rooted in the separation of powers under the Constitution.'"285 Although similar to the
deliberative process privilege, it is broader in its coverage because it "'applies to documents
in their entirety, and covers final and post-decisional materials as well as pre-deliberative
ones.'"286 However, the D.C. Circuit noted that the privilege is limited to "documents 'solicited
and received' by the President or his immediate White House advisers who have 'broad and
significant responsibility for investigating and formulating the advice to be given to the
Subsequent to this decision, several other cases have further explored the contours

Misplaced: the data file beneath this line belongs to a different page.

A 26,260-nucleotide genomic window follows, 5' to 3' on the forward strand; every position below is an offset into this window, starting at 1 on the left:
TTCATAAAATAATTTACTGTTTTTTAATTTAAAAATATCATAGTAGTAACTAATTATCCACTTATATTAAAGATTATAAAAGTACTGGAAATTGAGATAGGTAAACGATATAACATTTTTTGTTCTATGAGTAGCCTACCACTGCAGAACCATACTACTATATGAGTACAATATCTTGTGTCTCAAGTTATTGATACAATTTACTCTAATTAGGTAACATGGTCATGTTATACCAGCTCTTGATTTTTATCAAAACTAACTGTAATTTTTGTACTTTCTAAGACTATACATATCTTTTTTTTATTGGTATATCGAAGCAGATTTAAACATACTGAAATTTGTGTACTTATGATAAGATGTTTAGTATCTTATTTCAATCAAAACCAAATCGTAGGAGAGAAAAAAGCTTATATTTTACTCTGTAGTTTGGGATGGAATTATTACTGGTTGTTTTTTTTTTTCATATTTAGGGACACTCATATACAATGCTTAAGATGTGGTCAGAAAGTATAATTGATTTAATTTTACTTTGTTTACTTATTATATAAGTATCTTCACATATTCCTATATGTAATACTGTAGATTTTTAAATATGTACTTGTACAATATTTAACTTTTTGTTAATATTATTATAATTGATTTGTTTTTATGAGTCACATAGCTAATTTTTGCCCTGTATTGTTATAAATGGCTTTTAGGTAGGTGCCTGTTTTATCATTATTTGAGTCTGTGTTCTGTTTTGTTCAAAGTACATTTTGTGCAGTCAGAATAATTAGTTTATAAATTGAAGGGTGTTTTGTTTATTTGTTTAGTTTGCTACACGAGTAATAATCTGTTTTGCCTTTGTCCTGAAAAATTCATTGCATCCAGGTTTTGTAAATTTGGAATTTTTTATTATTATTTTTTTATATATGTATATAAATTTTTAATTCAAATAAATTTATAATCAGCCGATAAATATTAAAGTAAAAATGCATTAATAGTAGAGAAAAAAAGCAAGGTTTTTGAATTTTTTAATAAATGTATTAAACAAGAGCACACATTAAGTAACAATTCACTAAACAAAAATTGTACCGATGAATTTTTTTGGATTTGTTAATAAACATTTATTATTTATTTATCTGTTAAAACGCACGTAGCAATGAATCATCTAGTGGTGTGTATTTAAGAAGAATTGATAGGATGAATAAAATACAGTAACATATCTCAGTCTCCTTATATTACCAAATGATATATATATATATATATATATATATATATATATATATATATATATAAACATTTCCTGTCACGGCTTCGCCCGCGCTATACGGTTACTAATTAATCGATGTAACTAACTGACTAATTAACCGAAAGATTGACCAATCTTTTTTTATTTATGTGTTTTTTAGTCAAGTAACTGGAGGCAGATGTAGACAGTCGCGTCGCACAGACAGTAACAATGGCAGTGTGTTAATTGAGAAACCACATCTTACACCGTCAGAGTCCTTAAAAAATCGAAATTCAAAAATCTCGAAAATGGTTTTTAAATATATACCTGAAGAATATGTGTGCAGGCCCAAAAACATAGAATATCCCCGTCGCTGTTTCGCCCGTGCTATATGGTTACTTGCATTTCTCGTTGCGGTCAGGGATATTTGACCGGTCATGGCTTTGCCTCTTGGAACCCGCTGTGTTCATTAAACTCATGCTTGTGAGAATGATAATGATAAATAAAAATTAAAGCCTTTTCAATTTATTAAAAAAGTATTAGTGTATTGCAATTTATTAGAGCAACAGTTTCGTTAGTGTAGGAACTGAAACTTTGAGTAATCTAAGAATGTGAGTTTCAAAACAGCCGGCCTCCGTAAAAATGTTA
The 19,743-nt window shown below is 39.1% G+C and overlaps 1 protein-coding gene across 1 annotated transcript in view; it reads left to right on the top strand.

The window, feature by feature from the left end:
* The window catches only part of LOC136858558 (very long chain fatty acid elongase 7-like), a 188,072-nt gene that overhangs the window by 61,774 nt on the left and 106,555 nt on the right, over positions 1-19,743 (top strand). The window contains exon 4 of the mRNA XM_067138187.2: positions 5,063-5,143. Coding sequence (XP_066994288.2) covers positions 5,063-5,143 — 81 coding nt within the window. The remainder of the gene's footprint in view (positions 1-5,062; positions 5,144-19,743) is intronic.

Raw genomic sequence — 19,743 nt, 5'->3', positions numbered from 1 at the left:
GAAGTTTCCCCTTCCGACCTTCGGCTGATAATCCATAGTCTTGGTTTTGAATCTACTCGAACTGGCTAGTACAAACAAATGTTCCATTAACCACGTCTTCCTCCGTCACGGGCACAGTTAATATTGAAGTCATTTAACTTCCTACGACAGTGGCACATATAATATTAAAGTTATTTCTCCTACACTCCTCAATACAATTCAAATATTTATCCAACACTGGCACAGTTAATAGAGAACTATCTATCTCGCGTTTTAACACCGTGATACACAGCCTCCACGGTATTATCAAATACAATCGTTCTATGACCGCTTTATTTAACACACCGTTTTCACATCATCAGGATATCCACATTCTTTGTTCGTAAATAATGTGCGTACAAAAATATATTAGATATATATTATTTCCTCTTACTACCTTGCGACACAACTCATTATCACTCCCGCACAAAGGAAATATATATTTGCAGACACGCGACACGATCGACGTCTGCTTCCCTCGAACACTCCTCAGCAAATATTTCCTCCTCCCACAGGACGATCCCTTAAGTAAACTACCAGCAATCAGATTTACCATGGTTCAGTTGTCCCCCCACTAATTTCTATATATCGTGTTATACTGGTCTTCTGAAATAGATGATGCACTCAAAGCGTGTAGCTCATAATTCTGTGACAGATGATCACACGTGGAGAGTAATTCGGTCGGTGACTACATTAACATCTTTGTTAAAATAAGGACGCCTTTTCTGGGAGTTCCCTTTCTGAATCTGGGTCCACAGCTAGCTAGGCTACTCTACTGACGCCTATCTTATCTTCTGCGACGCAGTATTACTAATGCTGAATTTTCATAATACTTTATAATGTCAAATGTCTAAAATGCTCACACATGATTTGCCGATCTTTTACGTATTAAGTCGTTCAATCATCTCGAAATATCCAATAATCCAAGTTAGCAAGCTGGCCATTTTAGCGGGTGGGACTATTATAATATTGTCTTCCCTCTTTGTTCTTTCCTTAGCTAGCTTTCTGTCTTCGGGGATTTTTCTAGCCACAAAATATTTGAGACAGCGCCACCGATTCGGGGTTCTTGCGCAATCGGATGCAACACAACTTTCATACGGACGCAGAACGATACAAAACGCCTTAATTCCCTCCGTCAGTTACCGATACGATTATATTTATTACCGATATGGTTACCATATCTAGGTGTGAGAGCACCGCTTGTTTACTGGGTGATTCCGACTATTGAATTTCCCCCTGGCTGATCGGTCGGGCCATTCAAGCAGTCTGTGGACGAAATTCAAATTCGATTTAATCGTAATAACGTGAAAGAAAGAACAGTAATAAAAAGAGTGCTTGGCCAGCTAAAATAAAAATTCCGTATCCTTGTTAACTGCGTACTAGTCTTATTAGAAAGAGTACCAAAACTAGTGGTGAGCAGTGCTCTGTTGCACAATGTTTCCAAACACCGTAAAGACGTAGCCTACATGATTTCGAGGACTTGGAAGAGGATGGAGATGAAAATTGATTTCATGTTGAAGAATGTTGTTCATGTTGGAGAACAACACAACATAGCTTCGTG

of this privilege. These decisions have rejected claims that (1) the privilege must be invoked
Fed. R. Civ. P. 26(b)(4).
Hoover, 611 F.2d at 1141.
Id. at 1135.
Id. at 1142; cf. Chem. Mfrs. Ass'n v. Consumer Prod. Safety Comm'n, 600 F. Supp. 114,
118-19 (D.D.C. 1984) (observing that Rule 26(b)(4) provides parallel protection in civil discovery
for opinions of expert witnesses who do not testify at trial).
365 F.3d 1108 (D.C. Cir. 2004).
Id. at 1114.
Id. at 1113 (quoting United States v. Nixon, 418 U.S. 683, 708 (1974)).
Id. (quoting In re Sealed Case, 121 F.3d at 745); see also Elec. Privacy Info. Ctr. v. DOJ,
584 F. Supp. 2d 65, 81 (D.D.C. 2008) (citing In re Sealed Case on greater breadth of presidential
Judicial Watch, 365 F.3d at 1114 (quoting In re Sealed Case, 121 F.3d at 752); see Ctr.
for Biological Diversity v. OMB, No. 07-04997, 2009 WL 1246690, at *8 (N.D. Cal. May 5, 2009)
(protecting "any document which is a draft of a presentation or memorandum for the President
or his senior advisors[,]" but not intra-agency communications pertaining to such documents);